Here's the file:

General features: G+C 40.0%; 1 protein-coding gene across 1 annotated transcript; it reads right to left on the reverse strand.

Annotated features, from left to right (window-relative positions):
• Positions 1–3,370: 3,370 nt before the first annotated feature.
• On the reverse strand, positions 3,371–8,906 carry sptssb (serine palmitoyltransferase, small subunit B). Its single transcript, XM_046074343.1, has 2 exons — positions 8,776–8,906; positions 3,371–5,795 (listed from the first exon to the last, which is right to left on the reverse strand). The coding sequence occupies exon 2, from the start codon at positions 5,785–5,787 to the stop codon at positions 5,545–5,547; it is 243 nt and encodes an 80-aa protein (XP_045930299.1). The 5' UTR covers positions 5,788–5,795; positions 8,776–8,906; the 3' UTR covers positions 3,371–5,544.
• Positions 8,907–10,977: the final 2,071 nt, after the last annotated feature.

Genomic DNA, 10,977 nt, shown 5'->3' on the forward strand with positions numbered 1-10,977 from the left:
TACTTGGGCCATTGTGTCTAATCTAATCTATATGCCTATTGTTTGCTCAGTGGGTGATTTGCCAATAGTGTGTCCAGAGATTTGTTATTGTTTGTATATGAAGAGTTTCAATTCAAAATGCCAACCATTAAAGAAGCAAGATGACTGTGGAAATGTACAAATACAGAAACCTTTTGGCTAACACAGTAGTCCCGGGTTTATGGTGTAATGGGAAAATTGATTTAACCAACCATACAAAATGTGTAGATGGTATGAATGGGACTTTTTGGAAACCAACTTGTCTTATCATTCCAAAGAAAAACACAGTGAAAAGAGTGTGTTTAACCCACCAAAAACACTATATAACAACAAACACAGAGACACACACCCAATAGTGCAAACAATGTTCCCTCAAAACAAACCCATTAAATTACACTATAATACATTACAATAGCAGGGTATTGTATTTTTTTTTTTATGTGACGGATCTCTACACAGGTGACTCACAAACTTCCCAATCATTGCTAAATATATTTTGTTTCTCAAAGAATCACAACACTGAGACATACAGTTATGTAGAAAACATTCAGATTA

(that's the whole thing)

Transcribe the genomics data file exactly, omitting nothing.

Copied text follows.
General features: G+C 40.0%; 1 protein-coding gene across 1 annotated transcript; it reads right to left on the reverse strand.

Annotated features, from left to right (window-relative positions):
• Positions 1–3,370: 3,370 nt before the first annotated feature.
• On the reverse strand, positions 3,371–8,906 carry sptssb (serine palmitoyltransferase, small subunit B). Its single transcript, XM_046074343.1, has 2 exons — positions 8,776–8,906; positions 3,371–5,795 (listed from the first exon to the last, which is right to left on the reverse strand). The coding sequence occupies exon 2, from the start codon at positions 5,785–5,787 to the stop codon at positions 5,545–5,547; it is 243 nt and encodes an 80-aa protein (XP_045930299.1). The 5' UTR covers positions 5,788–5,795; positions 8,776–8,906; the 3' UTR covers positions 3,371–5,544.
• Positions 8,907–10,977: the final 2,071 nt, after the last annotated feature.

Genomic DNA, 10,977 nt, shown 5'->3' on the forward strand with positions numbered 1-10,977 from the left:
TACTTGGGCCATTGTGTCTAATCTAATCTATATGCCTATTGTTTGCTCAGTGGGTGATTTGCCAATAGTGTGTCCAGAGATTTGTTATTGTTTGTATATGAAGAGTTTCAATTCAAAATGCCAACCATTAAAGAAGCAAGATGACTGTGGAAATGTACAAATACAGAAACCTTTTGGCTAACACAGTAGTCCCGGGTTTATGGTGTAATGGGAAAATTGATTTAACCAACCATACAAAATGTGTAGATGGTATGAATGGGACTTTTTGGAAACCAACTTGTCTTATCATTCCAAAGAAAAACACAGTGAAAAGAGTGTGTTTAACCCACCAAAAACACTATATAACAACAAACACAGAGACACACACCCAATAGTGCAAACAATGTTCCCTCAAAACAAACCCATTAAATTACACTATAATACATTACAATAGCAGGGTATTGTATTTTTTTTTTTATGTGACGGATCTCTACACAGGTGACTCACAAACTTCCCAATCATTGCTAAATATATTTTGTTTCTCAAAGAATCACAACACTGAGACATACAGTTATGTAGAAAACATTCAGATTA